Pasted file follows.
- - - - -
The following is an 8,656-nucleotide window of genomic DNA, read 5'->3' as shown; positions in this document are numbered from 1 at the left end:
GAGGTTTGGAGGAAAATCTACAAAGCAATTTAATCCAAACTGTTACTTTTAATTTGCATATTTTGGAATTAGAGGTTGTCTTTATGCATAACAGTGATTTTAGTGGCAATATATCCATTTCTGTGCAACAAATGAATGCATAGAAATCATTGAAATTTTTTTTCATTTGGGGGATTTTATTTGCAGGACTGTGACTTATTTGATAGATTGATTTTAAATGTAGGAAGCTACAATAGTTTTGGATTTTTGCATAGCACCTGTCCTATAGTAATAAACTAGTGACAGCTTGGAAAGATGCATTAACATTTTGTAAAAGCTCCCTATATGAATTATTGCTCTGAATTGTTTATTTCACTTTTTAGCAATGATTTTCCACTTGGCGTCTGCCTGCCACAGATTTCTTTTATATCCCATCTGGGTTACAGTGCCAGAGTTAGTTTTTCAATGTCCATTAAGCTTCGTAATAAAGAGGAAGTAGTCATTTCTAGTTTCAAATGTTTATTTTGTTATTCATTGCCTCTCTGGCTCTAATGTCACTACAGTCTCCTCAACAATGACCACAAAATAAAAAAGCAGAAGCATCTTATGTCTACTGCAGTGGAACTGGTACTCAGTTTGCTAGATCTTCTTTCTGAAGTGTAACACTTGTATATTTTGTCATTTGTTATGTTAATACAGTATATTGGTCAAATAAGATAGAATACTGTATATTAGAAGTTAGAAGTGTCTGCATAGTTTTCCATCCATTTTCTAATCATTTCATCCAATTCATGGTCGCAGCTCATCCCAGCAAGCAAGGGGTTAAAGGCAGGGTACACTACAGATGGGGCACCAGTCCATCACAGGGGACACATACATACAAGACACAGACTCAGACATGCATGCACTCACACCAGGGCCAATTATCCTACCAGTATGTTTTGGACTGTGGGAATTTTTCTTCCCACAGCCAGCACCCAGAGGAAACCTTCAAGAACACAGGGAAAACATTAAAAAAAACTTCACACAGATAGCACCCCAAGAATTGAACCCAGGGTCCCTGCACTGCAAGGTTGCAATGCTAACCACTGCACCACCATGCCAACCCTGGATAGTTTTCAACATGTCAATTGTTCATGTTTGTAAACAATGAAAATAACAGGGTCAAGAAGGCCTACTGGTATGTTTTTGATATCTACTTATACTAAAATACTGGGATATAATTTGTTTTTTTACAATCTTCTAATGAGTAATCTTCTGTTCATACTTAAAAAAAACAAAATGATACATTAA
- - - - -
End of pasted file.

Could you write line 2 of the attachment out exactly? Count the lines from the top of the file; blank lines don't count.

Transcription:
GAGGTTTGGAGGAAAATCTACAAAGCAATTTAATCCAAACTGTTACTTTTAATTTGCATATTTTGGAATTAGAGGTTGTCTTTATGCATAACAGTGATTTTAGTGGCAATATATCCATTTCTGTGCAACAAATGAATGCATAGAAATCATTGAAATTTTTTTTCATTTGGGGGATTTTATTTGCAGGACTGTGACTTATTTGATAGATTGATTTTAAATGTAGGAAGCTACAATAGTTTTGGATTTTTGCATAGCACCTGTCCTATAGTAATAAACTAGTGACAGCTTGGAAAGATGCATTAACATTTTGTAAAAGCTCCCTATATGAATTATTGCTCTGAATTGTTTATTTCACTTTTTAGCAATGATTTTCCACTTGGCGTCTGCCTGCCACAGATTTCTTTTATATCCCATCTGGGTTACAGTGCCAGAGTTAGTTTTTCAATGTCCATTAAGCTTCGTAATAAAGAGGAAGTAGTCATTTCTAGTTTCAAATGTTTATTTTGTTATTCATTGCCTCTCTGGCTCTAATGTCACTACAGTCTCCTCAACAATGACCACAAAATAAAAAAGCAGAAGCATCTTATGTCTACTGCAGTGGAACTGGTACTCAGTTTGCTAGATCTTCTTTCTGAAGTGTAACACTTGTATATTTTGTCATTTGTTATGTTAATACAGTATATTGGTCAAATAAGATAGAATACTGTATATTAGAAGTTAGAAGTGTCTGCATAGTTTTCCATCCATTTTCTAATCATTTCATCCAATTCATGGTCGCAGCTCATCCCAGCAAGCAAGGGGTTAAAGGCAGGGTACACTACAGATGGGGCACCAGTCCATCACAGGGGACACATACATACAAGACACAGACTCAGACATGCATGCACTCACACCAGGGCCAATTATCCTACCAGTATGTTTTGGACTGTGGGAATTTTTCTTCCCACAGCCAGCACCCAGAGGAAACCTTCAAGAACACAGGGAAAACATTAAAAAAAACTTCACACAGATAGCACCCCAAGAATTGAACCCAGGGTCCCTGCACTGCAAGGTTGCAATGCTAACCACTGCACCACCATGCCAACCCTGGATAGTTTTCAACATGTCAATTGTTCATGTTTGTAAACAATGAAAATAACAGGGTCAAGAAGGCCTACTGGTATGTTTTTGATATCTACTTATACTAAAATACTGGGATATAATTTGTTTTTTTACAATCTTCTAATGAGTAATCTTCTGTTCATACTTAAAAAAAACAAAATGATACATTAA